Time for another installment of “In Case”. This time I’m reviewing a powerful female-centric movie. This film raises the bar of storytelling by having a woman protagonist of heroic dignity. And on top of everything else…
It’s a true story.
You thought I was gonna talk about Wonder Woman didn’t ya? I did enjoy the DC hit and I might review it later but this time I’m reviewing an even better movie: Hidden Figures from Fox 2000 Pictures. As always watch out from some spoilers below:
It’s 1961 Virginia and the space race is on. In the wake of the Russians launching of Sputnik I, heavy pressure is put on NASA for results. That’s where our heroines come in.
Three story lines center around real life NASA employees Katherine G. Johnson (portrayed by Taraji P. Henson), Dorothy Vaughan (portrayed by Octavia Spencer) and Mary Jackson (portrayed by Janelle Monáe). These African-American women overcome double prejudice against their race and sex to become principal contributors to the American space program as a mathematician, a computer programming supervisor and an engineer respectively.
Between the space race and the Civil Rights movement, there is a lot going on in this movie. Writer/director Theodore Melfi (St. Vincent) manages the potential chaos and tells three quality stories without being high-handed or preachy. The main story of how Katherine G. Johnson earns the respect of her fellow math wizards at NASA is tied closely to her relationship with supervisor Al Harrison (portrayed by Kevin Costner). While under tremendous pressure to get an American in space, his eyes are opened to the racial and sex discrimination Katherine endures so she can contribute her savant-level math skills to the team. This movie is another example of Kevin Costner providing a stellar performance because he didn’t write or direct.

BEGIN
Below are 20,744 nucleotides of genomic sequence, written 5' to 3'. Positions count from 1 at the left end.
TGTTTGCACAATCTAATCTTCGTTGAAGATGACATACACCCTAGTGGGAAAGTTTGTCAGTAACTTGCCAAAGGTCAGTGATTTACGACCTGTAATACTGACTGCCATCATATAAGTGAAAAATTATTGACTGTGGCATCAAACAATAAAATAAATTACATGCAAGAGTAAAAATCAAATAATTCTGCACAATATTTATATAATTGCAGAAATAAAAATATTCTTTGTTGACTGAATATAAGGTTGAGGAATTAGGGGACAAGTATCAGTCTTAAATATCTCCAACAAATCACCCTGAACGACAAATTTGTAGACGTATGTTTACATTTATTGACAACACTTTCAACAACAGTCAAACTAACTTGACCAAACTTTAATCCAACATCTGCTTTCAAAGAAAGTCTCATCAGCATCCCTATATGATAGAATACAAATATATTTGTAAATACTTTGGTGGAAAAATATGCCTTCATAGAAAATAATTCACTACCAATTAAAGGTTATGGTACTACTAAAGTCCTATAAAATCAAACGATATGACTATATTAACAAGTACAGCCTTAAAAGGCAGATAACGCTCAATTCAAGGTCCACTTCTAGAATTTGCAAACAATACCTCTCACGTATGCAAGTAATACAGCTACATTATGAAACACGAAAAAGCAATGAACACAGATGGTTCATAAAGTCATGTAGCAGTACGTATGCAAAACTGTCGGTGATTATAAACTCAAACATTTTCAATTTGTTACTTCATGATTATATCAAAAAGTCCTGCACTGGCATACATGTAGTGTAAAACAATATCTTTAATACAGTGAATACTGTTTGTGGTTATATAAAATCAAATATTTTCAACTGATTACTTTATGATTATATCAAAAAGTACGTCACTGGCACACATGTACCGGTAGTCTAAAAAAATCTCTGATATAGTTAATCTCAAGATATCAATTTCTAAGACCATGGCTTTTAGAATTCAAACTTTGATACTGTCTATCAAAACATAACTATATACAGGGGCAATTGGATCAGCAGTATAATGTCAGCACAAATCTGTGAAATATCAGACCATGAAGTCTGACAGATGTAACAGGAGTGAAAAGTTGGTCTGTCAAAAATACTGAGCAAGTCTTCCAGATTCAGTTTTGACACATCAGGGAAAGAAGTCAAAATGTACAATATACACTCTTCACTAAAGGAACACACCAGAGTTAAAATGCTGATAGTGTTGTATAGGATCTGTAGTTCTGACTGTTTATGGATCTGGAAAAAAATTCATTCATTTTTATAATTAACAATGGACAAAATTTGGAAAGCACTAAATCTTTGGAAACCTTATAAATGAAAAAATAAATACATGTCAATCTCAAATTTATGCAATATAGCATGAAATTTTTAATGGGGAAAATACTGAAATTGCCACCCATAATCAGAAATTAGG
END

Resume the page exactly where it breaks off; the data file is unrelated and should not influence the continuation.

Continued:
Dorothy Vaughan is a visionary with a matter-of-fact attitude. She sees the handwriting on the wall when a room-sized IBM computer arrives at NASA. This new arrival would normally mean the end of the line for herself and her staff of black female number-crunchers but Dorothy has other ideas. She breaks the law by going to the “white-only section of her local library and gets her hands on a computer programming manual. She then teaches herself how to get the computer to run when nobody else can. By teaching her staff the FORTRAN programming language, she ensures employment and dignity for all.
Mary Jackson has the mind of an engineer but is initially content with just complaining about the fact that black women are not considered for such jobs. Later in the story however, encouragement from her supervisor and a verbal butt whooping from her friend Dorothy convince Mary to take the necessary classes to qualify for the job. One problem though: The classes are taught at an all-white high school. She petitions the court for permission to take the classes. I won’t spoil the scene but I will say that Mary’s argument is skillful, inspiring and effective.
In short, Hidden Figures tells a good story and leaves the audience with a feeling of triumph. It serves as a reminder that when we set aside hate and embrace mutual respect, we can accomplish great things. We need that right now.
Did you see this movie? Did you enjoy it? Did the review stink? Comment and let me know!